- Language: English
- ISBN-10: 1572811951
- ISBN-13: 978-1572811959
- Product Dimensions: 8.8 x 2.5 x 24 cm
- Amazon Bestsellers Rank: 976,124 in Books (See Top 100 in Books)
Mr. Cameron has produced an astonishing tarot deck as laden with heavy symbolism as any tarot I've yet worked with. Dice, question marks and puzzle pieces can be found in most (if not all) of his cards, and each has a special significance for him. Dice represent entropy or chance in our lives: we may WANT the roll of the dice to turn out a certain way, but often they don't. Like puzzle pieces, we are all interconnected and interlocked to each other in complicated matters. As far as questions, well, I certainly don't have many of mine answered, tarot cards or not!!
The characters in the deck hover in an odd realm somewhere between childlike and sinister. Many look like dolls with button eyes and happy smiles. Some are glowering in a powerful "I know something you DON'T..." sort of way that is almost eerie. When pressed to describe this deck, I often say it resembles something of a cross between the Beatles "Yellow Submarine" and "The Nightmare Before Christmas". Still, this analogy doesn't do the deck justice-there is far, far much more to see.
Many of the cards are modeled after what may be the most well known tarot deck, the Rider-Waite. Since most people start with the Rider-Waite (it's the deck most books use to illustrate the tarot) this will certainly help the reader gain fluency with these cards. However, be aware that the resemblance quickly stops-this is not like any other deck you are likely to run into. Two very short examples of how these cards are different are the card of the Grand Master, a sort of levitating, psychedelic visionary that stands in the place of the card of the Hierophant in most other decks, and the Ace of Cups, which is something of a coffee mug.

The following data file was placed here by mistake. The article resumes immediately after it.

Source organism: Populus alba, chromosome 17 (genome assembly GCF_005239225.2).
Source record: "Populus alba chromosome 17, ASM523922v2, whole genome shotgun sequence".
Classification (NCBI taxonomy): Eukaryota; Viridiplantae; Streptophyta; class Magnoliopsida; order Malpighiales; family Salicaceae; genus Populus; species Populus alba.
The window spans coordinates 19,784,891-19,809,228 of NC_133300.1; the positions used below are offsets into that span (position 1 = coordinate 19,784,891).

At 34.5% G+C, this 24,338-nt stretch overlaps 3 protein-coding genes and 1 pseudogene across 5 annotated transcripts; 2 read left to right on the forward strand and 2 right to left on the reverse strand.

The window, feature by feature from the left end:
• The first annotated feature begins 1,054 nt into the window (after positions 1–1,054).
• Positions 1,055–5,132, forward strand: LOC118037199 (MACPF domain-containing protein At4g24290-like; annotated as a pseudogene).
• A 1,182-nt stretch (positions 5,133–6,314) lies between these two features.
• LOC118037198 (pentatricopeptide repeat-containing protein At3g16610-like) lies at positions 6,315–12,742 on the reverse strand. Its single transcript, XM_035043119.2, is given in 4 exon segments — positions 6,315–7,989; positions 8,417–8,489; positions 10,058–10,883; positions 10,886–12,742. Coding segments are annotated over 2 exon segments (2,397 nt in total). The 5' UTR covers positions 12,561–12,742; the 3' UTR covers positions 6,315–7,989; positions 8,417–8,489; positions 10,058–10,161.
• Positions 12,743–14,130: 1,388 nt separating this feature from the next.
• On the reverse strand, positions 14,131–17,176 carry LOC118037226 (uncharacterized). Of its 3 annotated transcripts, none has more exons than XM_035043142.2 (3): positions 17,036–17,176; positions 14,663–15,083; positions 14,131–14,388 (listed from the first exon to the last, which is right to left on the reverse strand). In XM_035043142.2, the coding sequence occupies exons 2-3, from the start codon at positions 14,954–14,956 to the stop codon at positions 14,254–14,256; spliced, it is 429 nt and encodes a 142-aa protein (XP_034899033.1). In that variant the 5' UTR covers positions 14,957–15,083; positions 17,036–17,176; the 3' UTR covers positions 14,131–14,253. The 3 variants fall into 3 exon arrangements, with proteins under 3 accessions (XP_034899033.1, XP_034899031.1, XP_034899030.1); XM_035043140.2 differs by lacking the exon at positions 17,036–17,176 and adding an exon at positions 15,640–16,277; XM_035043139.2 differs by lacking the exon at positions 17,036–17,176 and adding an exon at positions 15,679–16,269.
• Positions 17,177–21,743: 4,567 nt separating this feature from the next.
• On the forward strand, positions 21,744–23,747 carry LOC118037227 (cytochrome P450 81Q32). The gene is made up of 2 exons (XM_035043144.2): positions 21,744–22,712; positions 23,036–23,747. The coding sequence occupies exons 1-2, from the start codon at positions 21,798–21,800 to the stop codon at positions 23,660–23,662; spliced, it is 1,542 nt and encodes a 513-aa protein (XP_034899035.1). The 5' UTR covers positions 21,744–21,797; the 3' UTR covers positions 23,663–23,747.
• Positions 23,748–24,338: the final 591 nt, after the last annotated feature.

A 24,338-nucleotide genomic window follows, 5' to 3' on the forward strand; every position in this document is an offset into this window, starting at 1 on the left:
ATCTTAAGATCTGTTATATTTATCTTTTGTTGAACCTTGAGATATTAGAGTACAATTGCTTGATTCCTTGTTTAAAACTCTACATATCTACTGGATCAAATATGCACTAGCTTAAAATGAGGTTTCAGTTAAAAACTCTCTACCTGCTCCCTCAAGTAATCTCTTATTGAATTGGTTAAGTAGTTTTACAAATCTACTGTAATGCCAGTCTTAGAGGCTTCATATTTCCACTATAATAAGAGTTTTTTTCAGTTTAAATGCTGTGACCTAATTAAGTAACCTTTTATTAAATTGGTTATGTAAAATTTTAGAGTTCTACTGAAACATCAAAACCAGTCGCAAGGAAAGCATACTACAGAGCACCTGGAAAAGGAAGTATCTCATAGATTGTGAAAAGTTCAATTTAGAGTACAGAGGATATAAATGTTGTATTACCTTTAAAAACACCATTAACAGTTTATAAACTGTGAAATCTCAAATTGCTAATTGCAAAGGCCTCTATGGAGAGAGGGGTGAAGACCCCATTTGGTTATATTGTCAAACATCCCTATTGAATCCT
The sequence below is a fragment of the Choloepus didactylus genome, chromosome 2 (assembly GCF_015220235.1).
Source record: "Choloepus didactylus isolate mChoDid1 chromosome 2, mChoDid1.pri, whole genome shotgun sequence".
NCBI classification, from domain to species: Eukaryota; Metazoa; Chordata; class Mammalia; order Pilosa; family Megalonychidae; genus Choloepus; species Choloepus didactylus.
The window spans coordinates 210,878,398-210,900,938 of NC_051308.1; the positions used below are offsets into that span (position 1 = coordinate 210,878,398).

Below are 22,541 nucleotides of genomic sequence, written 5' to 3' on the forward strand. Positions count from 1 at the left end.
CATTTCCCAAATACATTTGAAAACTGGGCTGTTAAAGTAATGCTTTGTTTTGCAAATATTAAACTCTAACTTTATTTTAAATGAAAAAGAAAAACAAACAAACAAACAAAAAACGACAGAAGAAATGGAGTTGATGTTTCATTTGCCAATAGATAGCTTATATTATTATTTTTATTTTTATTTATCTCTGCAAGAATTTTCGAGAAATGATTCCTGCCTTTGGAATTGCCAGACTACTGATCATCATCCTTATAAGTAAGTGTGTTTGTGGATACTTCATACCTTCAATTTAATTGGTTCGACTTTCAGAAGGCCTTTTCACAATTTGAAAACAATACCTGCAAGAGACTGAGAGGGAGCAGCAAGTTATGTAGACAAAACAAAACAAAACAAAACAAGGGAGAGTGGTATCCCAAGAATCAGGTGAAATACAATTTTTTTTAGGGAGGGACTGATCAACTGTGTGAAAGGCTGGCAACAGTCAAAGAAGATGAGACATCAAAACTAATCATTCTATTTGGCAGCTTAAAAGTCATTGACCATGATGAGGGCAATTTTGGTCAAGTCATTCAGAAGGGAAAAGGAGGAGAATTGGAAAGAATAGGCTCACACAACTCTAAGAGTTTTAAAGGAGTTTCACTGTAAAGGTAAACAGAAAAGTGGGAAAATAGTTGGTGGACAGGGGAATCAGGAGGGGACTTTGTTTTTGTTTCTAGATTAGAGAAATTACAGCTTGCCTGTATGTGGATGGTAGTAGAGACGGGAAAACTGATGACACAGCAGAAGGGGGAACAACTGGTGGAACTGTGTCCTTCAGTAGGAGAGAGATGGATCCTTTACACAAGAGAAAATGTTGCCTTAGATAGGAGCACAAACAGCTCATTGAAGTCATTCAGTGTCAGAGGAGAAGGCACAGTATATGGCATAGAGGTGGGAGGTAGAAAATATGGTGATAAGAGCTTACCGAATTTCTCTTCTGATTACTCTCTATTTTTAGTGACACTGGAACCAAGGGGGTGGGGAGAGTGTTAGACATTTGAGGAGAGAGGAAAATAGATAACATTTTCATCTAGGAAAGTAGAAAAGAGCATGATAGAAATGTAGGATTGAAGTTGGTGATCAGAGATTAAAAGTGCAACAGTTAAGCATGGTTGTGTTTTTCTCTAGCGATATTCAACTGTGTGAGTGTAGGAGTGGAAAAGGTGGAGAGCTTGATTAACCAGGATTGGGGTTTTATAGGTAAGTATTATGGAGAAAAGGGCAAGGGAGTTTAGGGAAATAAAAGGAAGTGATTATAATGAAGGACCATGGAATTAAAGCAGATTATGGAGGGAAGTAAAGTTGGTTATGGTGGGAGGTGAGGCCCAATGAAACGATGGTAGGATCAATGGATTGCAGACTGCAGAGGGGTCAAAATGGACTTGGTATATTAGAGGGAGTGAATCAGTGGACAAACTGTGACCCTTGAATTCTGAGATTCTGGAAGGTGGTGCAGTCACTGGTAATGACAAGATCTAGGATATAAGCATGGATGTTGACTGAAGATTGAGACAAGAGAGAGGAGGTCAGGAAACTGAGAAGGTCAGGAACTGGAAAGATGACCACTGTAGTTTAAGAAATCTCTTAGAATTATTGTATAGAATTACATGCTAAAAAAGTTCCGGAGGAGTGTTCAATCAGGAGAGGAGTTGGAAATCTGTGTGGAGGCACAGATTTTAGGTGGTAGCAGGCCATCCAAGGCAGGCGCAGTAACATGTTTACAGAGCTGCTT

The cards themselves are oversized, weighing in at about 5.5" x 3.5". While this makes them easier to see and meditate on their meanings, bear in mind that they're slightly more difficult to shuffle and they won't fit in a standard-sized tarot box. The instruction booklet that accompanies the deck is written in a more poetical fashion than most other decks as well. Each card's astrological alignment is noted, as well as a 1 or 2 word description-- "The Fool (Inner Child)" for example. Quite a few cards' characters actually have names, which, for me, add a more personal dimension to them. As an example, here an excerpt from the Queen of Cups: "Say hello to Fizzy, the Queen of Cups. She represents sensitivity in a woman. Fizzy is happy and content. She represents our ability to enjoy all emotions."
As another reviewer noted, the deck IS very personal, as are all tarot decks, and it may not resonate with everyone. Someone once said that choosing a tarot deck is the same as choosing a lover. While I don't find it to be THAT extreme, I do believe that the cards must speak to a person to be of any use to them. For example, I can appreciate the artwork in the new Vampire Tarot, but the deck has no resonance with me as a person so I don't use those cards. Beginners probably would be best advised to stick to the Rider-Waite, but as you grow more proficient at reading the card's symbols, those with a particular affinity to the surreal or bizarre may wish to add these cards to their collection.
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